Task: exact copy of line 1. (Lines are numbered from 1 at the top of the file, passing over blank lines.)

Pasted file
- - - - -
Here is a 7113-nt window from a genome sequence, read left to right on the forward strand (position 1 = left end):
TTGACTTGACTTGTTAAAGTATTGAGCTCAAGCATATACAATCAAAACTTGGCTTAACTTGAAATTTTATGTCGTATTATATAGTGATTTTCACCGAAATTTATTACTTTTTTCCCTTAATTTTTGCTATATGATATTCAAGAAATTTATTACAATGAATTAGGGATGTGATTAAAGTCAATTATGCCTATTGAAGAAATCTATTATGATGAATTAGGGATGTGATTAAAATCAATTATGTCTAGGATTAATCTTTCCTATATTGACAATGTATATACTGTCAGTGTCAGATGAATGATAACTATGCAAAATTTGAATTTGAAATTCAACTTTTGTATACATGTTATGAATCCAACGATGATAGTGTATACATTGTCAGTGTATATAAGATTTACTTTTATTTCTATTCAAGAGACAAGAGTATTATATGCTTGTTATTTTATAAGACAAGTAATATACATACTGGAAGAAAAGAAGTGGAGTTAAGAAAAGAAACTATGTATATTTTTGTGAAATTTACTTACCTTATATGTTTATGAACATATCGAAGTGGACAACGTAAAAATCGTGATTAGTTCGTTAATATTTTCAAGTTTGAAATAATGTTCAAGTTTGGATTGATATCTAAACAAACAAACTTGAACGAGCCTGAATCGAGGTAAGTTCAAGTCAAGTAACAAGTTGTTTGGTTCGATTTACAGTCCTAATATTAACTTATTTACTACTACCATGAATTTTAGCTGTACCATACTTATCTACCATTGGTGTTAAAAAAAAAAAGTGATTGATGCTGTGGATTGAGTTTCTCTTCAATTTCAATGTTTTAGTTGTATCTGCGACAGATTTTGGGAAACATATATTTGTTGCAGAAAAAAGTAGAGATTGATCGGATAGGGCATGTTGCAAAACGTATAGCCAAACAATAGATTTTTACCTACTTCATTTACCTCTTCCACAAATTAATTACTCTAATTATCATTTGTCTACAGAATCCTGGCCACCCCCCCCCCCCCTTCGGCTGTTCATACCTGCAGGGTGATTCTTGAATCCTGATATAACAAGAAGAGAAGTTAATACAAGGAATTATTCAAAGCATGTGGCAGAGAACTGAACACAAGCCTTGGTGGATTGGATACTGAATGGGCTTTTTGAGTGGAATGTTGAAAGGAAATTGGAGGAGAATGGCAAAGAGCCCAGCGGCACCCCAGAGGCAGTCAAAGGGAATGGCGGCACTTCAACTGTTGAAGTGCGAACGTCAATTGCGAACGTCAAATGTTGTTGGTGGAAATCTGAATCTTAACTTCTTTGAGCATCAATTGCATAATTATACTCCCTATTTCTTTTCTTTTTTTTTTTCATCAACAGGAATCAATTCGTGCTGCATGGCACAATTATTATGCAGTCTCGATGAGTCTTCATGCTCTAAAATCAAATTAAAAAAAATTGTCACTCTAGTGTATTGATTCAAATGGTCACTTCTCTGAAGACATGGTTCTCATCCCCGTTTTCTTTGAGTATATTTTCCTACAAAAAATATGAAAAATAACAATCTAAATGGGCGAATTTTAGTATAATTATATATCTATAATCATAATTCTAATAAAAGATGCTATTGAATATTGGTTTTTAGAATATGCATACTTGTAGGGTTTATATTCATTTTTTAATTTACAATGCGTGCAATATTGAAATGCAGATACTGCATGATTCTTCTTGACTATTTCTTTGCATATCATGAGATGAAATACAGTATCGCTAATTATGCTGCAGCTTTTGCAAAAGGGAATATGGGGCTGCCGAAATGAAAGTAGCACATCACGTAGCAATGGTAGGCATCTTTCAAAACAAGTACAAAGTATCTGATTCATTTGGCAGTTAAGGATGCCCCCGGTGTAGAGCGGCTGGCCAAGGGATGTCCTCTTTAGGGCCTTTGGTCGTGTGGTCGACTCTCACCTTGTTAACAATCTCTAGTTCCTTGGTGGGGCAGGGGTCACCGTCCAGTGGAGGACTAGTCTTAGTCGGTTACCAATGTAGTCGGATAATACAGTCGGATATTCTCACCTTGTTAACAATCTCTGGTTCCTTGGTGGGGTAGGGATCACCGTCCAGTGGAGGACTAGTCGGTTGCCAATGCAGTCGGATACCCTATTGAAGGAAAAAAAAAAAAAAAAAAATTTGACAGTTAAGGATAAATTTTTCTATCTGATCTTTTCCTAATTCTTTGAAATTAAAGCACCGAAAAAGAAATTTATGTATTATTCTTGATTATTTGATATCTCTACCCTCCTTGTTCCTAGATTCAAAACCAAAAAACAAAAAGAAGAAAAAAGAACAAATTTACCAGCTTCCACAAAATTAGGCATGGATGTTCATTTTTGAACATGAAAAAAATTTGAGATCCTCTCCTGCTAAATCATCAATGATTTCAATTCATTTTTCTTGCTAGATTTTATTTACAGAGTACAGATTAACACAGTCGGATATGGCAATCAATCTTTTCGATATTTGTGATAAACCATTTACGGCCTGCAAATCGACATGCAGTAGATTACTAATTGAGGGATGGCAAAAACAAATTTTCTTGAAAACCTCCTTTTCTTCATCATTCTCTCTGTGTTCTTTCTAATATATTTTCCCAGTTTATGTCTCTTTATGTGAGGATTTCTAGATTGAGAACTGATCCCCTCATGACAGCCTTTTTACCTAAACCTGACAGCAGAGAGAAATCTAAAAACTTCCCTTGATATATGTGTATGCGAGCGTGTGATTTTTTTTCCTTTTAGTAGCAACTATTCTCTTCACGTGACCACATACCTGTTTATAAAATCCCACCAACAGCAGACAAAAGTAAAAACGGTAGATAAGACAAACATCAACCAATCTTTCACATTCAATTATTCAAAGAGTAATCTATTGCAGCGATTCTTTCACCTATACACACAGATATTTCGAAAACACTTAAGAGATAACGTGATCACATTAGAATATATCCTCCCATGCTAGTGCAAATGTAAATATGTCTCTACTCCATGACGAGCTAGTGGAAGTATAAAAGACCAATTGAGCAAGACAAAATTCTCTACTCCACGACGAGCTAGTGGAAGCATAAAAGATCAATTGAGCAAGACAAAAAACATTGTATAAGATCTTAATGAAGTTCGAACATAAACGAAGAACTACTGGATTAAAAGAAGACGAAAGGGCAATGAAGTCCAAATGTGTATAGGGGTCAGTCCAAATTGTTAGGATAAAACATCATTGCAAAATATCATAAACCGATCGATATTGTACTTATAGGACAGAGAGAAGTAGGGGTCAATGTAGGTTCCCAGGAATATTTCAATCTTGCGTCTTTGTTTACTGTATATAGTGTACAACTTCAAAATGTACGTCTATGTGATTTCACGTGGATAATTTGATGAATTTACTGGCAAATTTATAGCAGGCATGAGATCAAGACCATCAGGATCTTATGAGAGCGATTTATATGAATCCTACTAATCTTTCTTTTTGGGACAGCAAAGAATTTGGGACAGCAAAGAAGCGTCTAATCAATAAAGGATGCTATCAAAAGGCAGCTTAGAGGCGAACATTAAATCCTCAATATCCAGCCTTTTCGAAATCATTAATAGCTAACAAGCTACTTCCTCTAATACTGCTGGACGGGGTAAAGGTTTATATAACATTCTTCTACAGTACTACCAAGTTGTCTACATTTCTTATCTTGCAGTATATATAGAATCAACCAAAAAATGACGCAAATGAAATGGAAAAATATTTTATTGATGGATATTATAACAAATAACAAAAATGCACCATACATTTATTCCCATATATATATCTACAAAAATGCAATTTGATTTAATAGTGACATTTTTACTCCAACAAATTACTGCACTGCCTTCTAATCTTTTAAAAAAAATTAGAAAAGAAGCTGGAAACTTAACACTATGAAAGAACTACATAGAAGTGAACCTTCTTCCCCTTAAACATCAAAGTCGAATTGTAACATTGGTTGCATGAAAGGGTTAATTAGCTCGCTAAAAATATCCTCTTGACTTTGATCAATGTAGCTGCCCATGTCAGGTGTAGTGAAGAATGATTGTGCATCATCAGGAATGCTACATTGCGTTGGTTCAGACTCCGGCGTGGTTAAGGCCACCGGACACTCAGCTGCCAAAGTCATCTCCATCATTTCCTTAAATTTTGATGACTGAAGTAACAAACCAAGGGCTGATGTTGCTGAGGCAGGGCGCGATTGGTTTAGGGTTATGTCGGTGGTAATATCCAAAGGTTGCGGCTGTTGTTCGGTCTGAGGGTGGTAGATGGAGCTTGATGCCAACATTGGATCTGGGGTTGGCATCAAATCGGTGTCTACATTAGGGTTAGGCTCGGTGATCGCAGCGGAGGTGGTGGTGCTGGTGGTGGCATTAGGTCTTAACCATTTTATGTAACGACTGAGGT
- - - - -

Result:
Here is a 7113-nt window from a genome sequence, read left to right on the forward strand (position 1 = left end):